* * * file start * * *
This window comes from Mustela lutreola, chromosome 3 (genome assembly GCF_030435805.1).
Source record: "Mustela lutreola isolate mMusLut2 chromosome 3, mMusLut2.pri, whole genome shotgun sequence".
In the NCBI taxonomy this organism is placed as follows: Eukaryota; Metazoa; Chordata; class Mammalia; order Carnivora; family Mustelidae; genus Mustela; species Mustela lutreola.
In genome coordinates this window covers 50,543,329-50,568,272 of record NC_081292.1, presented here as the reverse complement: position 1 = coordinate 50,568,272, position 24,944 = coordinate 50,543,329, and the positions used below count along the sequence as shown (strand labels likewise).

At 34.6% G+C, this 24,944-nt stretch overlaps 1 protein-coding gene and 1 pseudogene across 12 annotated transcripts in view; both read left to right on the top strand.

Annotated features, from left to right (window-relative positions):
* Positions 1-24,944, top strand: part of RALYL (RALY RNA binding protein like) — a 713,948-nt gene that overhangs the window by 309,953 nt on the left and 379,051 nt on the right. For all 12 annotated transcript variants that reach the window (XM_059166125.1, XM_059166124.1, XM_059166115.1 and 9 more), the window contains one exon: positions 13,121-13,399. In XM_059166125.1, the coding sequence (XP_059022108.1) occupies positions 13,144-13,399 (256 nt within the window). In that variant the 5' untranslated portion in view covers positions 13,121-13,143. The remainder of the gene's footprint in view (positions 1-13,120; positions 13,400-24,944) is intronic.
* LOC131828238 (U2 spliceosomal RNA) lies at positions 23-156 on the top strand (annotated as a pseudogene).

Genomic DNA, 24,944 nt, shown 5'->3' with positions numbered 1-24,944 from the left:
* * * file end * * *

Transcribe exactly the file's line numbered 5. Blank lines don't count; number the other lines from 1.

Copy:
At 34.6% G+C, this 24,944-nt stretch overlaps 1 protein-coding gene and 1 pseudogene across 12 annotated transcripts in view; both read left to right on the top strand.